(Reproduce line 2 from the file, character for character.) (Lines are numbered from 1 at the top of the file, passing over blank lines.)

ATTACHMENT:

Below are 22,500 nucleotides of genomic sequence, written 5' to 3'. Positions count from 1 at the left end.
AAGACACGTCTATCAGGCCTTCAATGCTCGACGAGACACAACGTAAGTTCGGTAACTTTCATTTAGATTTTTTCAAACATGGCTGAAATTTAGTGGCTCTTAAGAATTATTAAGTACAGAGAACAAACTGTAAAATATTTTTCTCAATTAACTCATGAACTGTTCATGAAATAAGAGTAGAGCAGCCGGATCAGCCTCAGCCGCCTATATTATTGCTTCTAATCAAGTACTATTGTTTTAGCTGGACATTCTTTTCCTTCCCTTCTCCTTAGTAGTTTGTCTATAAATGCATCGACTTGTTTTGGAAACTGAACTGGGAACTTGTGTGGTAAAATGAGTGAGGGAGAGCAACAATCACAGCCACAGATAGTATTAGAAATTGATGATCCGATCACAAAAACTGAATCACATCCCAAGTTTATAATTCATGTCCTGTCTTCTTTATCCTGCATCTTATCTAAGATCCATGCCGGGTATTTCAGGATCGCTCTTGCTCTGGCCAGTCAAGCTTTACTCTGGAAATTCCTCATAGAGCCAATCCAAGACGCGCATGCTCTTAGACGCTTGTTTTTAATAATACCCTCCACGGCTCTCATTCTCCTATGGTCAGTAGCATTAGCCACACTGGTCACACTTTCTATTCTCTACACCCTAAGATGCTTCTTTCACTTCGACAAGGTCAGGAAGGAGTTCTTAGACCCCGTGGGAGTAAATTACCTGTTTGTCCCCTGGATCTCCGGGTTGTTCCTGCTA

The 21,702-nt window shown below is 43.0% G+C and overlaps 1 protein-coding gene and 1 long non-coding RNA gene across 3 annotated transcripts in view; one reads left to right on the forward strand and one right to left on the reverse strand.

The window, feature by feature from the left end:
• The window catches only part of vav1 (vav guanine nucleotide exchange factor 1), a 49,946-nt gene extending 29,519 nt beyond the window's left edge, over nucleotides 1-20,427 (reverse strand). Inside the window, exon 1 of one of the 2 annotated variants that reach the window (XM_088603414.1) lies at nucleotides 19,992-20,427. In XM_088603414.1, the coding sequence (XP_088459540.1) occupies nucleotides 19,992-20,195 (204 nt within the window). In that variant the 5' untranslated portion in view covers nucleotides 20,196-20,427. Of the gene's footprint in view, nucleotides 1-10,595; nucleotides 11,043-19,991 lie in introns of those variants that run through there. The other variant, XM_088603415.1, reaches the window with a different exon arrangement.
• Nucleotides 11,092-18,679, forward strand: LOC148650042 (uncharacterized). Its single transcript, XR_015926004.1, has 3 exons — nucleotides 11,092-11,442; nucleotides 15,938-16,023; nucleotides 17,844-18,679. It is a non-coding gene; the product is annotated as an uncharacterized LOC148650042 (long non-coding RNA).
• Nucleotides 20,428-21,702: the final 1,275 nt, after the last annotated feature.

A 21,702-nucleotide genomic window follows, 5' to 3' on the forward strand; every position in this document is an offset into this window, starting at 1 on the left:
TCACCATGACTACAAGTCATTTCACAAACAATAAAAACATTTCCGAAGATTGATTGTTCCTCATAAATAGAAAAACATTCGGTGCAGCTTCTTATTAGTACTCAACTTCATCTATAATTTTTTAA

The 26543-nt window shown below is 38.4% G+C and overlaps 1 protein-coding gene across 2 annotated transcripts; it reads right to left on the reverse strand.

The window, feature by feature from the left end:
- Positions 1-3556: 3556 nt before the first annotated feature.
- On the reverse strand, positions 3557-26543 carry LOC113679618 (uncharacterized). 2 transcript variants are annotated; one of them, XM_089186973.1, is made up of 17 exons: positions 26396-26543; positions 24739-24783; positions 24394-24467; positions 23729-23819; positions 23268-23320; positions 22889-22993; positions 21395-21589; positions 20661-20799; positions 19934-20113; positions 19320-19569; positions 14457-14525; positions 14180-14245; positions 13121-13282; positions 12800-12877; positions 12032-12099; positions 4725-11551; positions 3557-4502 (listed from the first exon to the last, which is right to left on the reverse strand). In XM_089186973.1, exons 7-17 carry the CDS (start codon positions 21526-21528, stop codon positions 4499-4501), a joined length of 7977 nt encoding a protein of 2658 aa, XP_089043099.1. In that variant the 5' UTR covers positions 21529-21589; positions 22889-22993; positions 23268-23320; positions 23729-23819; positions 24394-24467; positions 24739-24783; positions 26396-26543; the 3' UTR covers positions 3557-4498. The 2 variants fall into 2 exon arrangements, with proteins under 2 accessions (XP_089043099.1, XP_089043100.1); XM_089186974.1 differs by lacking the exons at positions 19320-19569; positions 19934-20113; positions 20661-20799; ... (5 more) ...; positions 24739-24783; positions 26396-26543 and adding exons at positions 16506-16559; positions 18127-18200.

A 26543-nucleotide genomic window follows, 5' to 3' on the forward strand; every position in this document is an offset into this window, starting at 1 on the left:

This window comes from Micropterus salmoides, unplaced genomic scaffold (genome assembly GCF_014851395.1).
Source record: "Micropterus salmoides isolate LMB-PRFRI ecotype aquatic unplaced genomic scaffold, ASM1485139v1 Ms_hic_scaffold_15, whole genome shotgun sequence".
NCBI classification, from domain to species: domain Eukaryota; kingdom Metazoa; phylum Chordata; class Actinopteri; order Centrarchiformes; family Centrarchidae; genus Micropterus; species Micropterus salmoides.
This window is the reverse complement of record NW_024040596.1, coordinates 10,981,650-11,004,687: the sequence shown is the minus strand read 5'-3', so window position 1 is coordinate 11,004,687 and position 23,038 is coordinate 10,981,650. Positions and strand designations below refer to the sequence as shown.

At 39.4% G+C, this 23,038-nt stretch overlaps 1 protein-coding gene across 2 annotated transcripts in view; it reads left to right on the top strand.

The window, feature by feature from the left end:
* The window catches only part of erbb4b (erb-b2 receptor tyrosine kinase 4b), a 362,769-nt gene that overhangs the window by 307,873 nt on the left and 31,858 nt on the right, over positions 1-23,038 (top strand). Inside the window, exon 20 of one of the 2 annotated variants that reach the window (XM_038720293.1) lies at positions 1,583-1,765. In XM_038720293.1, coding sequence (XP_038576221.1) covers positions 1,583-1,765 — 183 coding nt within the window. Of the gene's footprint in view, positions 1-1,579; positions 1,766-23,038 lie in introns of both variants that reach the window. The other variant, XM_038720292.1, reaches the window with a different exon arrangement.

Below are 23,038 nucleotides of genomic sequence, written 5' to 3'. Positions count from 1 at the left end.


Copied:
AAGACACGTCTATCAGGCCTTCAATGCTCGACGAGACACAACGTAAGTTCGGTAACTTTCATTTAGATTTTTTCAAACATGGCTGAAATTTAGTGGCTCTTAAGAATTATTAAGTACAGAGAACAAACTGTAAAATATTTTTCTCAATTAACTCATGAACTGTTCATGAAATAAGAGTAGAGCAGCCGGATCAGCCTCAGCCGCCTATATTATTGCTTCTAATCAAGTACTATTGTTTTAGCTGGACATTCTTTTCCTTCCCTTCTCCTTAGTAGTTTGTCTATAAATGCATCGACTTGTTTTGGAAACTGAACTGGGAACTTGTGTGGTAAAATGAGTGAGGGAGAGCAACAATCACAGCCACAGATAGTATTAGAAATTGATGATCCGATCACAAAAACTGAATCACATCCCAAGTTTATAATTCATGTCCTGTCTTCTTTATCCTGCATCTTATCTAAGATCCATGCCGGGTATTTCAGGATCGCTCTTGCTCTGGCCAGTCAAGCTTTACTCTGGAAATTCCTCATAGAGCCAATCCAAGACGCGCATGCTCTTAGACGCTTGTTTTTAATAATACCCTCCACGGCTCTCATTCTCCTATGGTCAGTAGCATTAGCCACACTGGTCACACTTTCTATTCTCTACACCCTAAGATGCTTCTTTCACTTCGACAAGGTCAGGAAGGAGTTCTTAGACCCCGTGGGAGTAAATTACCTGTTTGTCCCCTGGATCTCCGGGTTGTTCCTGCTA